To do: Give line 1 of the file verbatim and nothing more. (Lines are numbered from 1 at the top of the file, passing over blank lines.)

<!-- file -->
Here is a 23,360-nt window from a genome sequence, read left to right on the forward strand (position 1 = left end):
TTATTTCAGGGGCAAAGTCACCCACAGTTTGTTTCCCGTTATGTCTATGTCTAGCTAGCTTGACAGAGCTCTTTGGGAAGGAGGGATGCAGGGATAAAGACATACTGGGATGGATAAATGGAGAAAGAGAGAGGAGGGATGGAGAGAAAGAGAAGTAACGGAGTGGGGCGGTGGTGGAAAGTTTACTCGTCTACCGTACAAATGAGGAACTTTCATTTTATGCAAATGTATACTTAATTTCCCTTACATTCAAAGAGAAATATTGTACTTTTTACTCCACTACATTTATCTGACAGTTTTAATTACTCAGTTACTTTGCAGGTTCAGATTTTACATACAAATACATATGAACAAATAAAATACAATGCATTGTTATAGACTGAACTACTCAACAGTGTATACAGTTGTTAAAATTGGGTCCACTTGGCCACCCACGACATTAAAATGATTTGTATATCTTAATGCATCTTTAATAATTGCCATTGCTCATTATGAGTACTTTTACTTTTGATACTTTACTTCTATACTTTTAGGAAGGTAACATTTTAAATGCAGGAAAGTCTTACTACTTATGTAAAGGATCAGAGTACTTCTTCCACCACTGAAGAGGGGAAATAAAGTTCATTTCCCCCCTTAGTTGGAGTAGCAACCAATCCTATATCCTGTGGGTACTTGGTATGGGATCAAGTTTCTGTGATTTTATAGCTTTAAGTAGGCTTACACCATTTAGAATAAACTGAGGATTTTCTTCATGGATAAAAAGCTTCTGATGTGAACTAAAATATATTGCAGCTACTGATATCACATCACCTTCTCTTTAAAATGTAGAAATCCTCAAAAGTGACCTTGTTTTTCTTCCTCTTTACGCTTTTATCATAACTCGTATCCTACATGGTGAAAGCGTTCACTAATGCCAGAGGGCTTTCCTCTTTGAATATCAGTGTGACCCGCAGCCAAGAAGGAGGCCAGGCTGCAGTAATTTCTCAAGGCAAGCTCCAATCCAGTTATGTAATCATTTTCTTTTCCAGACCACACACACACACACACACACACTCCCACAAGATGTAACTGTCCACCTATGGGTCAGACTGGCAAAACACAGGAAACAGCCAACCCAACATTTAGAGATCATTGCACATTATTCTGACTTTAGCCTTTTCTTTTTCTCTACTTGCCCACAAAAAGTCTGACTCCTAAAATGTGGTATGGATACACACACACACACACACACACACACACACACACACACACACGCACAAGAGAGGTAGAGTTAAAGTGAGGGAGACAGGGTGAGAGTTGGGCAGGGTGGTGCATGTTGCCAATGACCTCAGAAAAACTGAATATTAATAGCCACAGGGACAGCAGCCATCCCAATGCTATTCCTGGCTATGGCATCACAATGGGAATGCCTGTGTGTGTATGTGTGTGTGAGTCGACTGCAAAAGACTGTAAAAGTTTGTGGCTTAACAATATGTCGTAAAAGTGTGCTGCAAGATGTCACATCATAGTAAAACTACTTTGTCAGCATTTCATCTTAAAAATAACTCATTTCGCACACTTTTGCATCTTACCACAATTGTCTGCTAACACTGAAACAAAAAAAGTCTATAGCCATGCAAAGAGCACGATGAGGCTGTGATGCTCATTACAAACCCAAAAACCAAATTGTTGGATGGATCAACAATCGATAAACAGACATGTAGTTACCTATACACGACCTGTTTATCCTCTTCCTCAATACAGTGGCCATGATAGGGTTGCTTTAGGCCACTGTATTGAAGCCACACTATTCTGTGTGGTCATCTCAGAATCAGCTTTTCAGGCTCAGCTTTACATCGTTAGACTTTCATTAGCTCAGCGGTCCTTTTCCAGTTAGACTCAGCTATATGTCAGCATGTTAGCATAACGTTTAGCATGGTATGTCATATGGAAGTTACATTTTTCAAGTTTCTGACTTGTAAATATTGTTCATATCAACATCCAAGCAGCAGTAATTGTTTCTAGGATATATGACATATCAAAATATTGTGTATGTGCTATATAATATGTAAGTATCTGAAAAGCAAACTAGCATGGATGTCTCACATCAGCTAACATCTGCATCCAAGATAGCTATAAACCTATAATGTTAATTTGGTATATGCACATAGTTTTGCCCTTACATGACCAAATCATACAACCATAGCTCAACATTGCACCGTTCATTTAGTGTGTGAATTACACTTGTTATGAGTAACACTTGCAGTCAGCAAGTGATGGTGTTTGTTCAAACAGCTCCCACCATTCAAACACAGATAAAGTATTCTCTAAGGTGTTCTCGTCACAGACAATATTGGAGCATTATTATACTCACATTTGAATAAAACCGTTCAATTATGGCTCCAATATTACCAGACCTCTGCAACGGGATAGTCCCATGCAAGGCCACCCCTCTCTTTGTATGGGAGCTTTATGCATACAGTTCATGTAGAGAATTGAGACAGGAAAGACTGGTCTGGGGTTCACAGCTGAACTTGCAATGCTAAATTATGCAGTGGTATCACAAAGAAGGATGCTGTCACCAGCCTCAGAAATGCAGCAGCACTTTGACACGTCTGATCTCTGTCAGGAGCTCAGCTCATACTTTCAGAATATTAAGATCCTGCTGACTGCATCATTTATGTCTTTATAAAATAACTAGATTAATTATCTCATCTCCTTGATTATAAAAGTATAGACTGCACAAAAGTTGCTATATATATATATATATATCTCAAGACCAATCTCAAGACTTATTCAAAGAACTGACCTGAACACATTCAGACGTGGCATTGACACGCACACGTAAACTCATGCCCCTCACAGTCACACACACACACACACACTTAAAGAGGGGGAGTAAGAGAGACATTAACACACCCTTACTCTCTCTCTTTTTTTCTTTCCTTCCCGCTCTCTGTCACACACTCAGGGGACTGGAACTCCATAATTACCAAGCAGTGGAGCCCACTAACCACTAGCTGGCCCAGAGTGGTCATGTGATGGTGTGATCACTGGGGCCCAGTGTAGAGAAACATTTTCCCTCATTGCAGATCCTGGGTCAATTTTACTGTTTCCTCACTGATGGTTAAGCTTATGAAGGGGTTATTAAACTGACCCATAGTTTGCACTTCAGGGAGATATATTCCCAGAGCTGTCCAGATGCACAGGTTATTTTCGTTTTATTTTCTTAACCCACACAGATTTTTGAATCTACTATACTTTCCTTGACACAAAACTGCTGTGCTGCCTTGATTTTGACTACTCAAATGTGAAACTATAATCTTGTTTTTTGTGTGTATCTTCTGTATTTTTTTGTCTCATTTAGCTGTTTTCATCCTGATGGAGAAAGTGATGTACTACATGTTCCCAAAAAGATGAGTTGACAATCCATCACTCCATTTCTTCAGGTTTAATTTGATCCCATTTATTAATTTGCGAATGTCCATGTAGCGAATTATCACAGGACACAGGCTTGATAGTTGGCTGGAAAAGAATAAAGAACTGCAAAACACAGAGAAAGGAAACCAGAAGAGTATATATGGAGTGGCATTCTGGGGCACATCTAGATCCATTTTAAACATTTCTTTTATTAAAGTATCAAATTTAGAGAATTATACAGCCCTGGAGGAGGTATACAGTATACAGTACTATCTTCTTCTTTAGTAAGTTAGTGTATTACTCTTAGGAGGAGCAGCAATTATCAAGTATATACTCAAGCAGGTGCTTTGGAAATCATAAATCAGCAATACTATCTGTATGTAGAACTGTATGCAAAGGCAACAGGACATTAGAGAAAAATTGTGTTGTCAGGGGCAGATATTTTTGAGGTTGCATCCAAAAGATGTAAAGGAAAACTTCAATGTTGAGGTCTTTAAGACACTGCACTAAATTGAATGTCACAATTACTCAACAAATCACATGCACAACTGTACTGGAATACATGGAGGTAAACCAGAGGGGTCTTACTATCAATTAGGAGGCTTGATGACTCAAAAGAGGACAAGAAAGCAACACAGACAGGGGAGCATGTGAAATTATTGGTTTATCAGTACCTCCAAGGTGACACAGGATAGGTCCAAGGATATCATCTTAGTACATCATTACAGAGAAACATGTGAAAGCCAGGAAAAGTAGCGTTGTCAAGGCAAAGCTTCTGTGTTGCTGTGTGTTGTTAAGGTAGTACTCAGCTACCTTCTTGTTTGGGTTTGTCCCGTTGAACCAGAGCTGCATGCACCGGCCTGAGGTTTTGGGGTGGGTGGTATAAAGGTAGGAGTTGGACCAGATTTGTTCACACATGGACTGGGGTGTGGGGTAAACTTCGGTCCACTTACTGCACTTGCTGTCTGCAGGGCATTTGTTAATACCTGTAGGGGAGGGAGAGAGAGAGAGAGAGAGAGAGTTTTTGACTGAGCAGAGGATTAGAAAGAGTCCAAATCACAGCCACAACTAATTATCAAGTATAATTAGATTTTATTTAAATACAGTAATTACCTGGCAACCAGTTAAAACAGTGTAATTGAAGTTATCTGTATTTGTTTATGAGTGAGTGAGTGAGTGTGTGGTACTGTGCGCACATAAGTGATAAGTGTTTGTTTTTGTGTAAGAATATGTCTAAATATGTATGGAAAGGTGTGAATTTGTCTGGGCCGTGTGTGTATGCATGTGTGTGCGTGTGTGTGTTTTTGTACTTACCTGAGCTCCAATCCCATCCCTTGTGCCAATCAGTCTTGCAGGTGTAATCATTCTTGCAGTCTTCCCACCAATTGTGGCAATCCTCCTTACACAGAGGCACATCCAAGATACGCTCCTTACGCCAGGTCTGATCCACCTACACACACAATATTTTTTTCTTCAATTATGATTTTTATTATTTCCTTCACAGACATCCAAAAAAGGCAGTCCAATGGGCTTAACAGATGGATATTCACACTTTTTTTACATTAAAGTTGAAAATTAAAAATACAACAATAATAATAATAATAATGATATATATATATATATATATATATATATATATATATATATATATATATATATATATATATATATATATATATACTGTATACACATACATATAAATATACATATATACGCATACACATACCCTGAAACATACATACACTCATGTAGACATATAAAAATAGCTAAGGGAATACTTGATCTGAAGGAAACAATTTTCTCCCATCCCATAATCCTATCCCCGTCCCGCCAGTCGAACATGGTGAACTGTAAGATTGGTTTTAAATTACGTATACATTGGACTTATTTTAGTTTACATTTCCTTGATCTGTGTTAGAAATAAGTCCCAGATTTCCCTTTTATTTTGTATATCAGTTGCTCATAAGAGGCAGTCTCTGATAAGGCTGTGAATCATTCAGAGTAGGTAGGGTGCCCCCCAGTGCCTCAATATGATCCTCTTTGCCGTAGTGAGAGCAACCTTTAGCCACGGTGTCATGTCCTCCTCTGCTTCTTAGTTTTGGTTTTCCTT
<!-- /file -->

Here is a 23,360-nt window from a genome sequence, read left to right on the forward strand (position 1 = left end):